If the restoration is full coverage with no visible original enamel, this is a crown procedure documented with the following CDT Code.
resin-based composite crown, anterior
Full resin-based composite coverage of tooth.
(Note: Should a dentist elect to deliver such a direct crown to a posterior tooth, the applicable CDT Code is “D2999 unspecified restorative procedure, by report.”)
If some of the original enamel is preserved on any of the surfaces, this is a multi-surface restoration procedure documented with one of the following CDT Codes.
resin-based composite — four or more surfaces or involving incisal angle (anterior)
Incisal angle to be defined as one of the angles formed by the junction of the incisal and the mesial or distal surface of an anterior tooth.
resin-based composite — four or more surfaces, posterior
There is no question that a “strip crown” procedure is a direct resin-based composite restoration procedure. All the clinical steps occur inside the patient’s mouth, which meets the ADA Glossary of Dental Clinical and Administrative Terms definition of direct restorations (“A restoration fabricated inside the mouth.”). The “strip” is simply a form that enables creation of the artificial crown in-situ.
Documents (by CDT Code)
The guide to reporting D0411 (added in CDT 2018) and D0412 (added in CDT 2019) covers these two discrete procedures for in-office monitoring of patient blood sugar levels. Development of this guide was facilitated by staff in the ADA's Practice Institute with support from other internal and external knowledge experts.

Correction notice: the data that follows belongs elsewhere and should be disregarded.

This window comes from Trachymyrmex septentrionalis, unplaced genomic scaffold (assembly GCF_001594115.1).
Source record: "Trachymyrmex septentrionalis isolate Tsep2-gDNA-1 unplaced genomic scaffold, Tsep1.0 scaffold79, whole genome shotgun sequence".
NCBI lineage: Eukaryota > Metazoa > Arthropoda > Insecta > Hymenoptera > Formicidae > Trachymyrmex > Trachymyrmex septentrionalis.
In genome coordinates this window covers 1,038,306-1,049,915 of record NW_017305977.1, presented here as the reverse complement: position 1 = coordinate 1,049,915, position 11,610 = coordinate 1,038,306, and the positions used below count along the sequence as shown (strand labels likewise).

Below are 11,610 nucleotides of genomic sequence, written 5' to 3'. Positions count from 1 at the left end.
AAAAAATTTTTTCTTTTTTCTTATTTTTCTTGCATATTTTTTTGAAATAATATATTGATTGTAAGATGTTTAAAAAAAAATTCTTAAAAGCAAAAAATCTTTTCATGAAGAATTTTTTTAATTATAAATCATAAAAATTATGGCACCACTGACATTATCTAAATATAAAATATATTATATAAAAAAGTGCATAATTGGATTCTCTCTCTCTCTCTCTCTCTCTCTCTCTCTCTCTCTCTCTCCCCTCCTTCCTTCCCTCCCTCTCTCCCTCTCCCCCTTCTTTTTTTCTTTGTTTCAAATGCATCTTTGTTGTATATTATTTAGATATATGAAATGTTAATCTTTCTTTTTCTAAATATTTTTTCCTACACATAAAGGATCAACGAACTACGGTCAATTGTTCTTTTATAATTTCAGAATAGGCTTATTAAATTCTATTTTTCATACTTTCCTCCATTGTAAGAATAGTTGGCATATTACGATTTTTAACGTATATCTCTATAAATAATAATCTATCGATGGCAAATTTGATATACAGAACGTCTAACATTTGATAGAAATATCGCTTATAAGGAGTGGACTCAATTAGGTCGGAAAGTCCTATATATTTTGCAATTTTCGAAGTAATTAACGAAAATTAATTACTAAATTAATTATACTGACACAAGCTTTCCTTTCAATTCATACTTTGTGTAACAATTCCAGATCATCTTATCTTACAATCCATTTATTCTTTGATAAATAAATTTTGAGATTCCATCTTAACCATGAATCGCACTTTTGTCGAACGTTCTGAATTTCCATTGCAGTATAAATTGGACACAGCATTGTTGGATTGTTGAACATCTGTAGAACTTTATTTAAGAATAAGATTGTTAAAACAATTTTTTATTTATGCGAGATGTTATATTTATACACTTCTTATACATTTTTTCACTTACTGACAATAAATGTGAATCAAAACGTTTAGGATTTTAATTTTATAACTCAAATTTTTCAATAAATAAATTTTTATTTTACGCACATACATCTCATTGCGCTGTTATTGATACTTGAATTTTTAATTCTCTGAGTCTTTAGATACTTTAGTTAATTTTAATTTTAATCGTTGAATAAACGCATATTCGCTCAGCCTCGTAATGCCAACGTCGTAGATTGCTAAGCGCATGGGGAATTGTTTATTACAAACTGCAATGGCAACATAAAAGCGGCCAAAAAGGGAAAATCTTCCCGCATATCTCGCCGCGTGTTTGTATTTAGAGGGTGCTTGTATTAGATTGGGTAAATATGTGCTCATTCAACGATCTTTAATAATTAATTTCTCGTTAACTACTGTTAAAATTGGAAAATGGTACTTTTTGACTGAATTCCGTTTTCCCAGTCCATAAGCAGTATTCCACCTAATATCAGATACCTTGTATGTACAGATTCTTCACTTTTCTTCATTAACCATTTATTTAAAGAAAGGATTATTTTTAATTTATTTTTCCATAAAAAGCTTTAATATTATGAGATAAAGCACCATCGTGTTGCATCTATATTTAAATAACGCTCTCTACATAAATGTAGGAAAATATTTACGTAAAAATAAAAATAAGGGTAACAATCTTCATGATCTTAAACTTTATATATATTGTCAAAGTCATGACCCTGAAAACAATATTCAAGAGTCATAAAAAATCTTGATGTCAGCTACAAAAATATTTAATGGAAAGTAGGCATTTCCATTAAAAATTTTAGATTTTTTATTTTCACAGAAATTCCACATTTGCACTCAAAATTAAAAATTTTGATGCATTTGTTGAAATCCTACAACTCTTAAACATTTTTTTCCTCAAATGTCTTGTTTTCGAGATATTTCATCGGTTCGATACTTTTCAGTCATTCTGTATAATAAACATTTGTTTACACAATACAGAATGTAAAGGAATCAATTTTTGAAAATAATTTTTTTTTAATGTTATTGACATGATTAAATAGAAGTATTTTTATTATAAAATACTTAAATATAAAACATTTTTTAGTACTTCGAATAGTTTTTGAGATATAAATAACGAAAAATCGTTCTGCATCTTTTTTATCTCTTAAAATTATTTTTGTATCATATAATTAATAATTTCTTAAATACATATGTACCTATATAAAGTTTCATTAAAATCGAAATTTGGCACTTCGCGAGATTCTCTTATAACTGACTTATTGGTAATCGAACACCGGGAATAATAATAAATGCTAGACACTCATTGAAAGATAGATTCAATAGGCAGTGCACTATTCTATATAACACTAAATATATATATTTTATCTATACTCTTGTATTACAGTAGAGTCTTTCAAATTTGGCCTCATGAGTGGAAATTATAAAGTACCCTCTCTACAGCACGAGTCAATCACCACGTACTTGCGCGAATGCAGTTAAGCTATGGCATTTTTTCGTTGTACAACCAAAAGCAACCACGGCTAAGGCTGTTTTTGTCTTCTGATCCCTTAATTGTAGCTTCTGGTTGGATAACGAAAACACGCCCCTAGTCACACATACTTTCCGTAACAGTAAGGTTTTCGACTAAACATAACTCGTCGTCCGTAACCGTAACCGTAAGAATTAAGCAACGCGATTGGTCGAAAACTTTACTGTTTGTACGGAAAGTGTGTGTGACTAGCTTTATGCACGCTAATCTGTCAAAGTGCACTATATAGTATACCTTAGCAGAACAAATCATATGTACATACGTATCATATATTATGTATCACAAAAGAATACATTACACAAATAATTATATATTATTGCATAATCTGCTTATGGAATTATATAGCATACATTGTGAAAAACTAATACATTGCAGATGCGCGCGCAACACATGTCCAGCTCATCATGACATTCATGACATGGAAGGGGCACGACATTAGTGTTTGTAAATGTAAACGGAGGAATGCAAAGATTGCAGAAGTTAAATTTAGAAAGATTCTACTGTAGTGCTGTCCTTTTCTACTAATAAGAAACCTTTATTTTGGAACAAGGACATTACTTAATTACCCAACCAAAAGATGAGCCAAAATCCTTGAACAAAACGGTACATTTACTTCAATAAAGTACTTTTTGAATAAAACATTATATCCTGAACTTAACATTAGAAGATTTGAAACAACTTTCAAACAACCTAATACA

A copy of this guide is available to download.
In some parts of the dental community D1354 has been referred to as the SDF code, which is an understandable misperception as this medicament is widely used for the procedure. The code’s nomenclature and descriptor are intentionally more broadly worded and inclusive. Find out why in the guide. Inside you will also find out about this code’s CDT 2018 revision, adding “…– per tooth” to its nomenclature so that the procedure is reported consistently.
D1354 – ADA Guide to Reporting Interim Caries Arresting Medicament Application is available at no cost for you to view or download.
- Guide to Reporting D1354 (PDF)